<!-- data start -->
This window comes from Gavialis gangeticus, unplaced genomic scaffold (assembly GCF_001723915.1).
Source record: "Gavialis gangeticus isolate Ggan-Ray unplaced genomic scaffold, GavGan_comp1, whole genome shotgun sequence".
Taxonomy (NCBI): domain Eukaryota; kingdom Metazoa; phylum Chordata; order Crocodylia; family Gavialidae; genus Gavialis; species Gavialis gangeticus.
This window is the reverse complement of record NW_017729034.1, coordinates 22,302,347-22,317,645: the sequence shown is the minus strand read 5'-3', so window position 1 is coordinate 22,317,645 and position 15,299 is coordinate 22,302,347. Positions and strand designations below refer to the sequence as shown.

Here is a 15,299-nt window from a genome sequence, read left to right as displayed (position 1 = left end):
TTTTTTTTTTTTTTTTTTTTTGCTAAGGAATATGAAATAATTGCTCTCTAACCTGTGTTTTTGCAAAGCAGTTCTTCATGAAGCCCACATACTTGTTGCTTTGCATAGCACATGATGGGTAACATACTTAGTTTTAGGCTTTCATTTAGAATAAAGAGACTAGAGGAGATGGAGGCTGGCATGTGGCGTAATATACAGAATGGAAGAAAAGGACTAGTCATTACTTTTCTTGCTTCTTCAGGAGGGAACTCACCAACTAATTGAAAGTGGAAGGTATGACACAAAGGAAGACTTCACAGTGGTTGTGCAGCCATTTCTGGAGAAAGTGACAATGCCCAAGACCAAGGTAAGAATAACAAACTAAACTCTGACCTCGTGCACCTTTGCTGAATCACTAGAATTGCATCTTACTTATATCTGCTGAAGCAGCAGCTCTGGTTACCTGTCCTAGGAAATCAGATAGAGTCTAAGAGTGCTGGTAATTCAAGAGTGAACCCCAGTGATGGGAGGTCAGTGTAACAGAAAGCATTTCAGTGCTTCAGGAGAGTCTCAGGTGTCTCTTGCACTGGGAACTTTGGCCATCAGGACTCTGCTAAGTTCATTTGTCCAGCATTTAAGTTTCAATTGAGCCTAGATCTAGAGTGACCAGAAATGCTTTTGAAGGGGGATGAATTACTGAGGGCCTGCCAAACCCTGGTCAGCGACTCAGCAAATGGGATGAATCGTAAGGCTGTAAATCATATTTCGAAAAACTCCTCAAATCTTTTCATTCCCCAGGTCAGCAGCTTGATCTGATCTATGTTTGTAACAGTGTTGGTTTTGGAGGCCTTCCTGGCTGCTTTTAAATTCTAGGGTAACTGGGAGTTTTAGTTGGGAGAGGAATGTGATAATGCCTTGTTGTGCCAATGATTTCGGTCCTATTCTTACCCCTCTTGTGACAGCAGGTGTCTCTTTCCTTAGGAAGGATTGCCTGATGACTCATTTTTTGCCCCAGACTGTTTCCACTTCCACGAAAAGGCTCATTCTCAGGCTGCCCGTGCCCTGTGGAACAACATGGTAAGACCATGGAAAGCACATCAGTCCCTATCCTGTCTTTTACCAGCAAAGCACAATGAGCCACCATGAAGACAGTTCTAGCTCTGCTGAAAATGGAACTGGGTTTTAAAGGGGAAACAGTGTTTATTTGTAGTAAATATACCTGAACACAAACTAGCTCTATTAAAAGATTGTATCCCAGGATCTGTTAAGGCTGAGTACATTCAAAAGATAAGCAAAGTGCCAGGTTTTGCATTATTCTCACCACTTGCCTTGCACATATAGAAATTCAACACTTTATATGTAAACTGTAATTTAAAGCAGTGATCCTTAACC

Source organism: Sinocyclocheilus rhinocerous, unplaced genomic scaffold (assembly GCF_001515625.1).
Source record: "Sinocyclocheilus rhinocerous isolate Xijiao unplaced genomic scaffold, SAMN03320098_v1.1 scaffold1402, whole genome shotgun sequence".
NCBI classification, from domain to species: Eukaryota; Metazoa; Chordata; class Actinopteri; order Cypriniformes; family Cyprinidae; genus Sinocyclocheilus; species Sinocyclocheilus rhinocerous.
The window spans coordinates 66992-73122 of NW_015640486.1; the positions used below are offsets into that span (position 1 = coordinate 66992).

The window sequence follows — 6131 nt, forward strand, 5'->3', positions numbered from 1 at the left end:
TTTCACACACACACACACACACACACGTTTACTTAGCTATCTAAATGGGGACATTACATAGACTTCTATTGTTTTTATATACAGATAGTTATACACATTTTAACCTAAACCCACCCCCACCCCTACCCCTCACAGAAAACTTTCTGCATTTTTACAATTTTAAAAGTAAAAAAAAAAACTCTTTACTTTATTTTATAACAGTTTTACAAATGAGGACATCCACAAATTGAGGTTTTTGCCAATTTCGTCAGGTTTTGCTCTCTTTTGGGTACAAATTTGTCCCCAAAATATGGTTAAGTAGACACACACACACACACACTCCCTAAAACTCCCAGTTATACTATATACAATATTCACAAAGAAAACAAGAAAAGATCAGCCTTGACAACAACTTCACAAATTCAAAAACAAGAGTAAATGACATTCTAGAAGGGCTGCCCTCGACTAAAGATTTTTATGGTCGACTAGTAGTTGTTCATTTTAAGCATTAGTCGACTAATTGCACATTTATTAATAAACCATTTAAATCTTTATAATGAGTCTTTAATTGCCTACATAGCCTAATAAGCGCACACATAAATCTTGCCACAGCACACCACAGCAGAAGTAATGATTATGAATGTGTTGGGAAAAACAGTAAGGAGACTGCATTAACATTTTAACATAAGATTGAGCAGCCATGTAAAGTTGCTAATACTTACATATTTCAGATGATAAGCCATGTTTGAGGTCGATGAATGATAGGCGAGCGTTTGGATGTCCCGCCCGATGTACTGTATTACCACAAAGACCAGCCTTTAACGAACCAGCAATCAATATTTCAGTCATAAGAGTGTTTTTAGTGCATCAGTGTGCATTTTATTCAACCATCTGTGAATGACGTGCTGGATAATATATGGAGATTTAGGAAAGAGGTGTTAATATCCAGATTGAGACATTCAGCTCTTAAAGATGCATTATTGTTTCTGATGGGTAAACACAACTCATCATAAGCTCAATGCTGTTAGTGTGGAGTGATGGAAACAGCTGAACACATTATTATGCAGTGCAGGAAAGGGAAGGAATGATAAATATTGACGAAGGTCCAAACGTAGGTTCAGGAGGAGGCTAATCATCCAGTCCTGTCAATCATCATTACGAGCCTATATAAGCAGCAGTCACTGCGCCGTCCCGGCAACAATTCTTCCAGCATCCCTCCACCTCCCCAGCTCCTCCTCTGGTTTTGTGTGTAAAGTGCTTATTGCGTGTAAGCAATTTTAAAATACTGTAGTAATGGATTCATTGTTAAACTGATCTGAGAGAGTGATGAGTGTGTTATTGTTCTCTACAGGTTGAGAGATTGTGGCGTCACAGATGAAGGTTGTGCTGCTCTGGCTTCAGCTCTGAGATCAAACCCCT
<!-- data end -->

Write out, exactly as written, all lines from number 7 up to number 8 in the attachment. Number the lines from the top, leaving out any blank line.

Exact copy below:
Source organism: Sinocyclocheilus rhinocerous, unplaced genomic scaffold (assembly GCF_001515625.1).
Source record: "Sinocyclocheilus rhinocerous isolate Xijiao unplaced genomic scaffold, SAMN03320098_v1.1 scaffold1402, whole genome shotgun sequence".